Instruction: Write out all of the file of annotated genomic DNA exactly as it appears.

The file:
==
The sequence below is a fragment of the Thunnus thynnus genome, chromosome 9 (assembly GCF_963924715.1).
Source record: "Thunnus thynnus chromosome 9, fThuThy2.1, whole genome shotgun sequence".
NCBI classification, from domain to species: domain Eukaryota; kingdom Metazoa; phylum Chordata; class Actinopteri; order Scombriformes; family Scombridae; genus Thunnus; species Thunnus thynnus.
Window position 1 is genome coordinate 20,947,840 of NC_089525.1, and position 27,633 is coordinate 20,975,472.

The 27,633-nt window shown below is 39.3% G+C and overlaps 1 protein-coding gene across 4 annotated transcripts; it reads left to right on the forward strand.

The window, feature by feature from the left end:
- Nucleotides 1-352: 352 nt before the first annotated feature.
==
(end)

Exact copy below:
The sequence below is a fragment of the Thunnus thynnus genome, chromosome 9 (assembly GCF_963924715.1).
Source record: "Thunnus thynnus chromosome 9, fThuThy2.1, whole genome shotgun sequence".
NCBI classification, from domain to species: domain Eukaryota; kingdom Metazoa; phylum Chordata; class Actinopteri; order Scombriformes; family Scombridae; genus Thunnus; species Thunnus thynnus.
Window position 1 is genome coordinate 20,947,840 of NC_089525.1, and position 27,633 is coordinate 20,975,472.

The 27,633-nt window shown below is 39.3% G+C and overlaps 1 protein-coding gene across 4 annotated transcripts; it reads left to right on the forward strand.

The window, feature by feature from the left end:
- Nucleotides 1-352: 352 nt before the first annotated feature.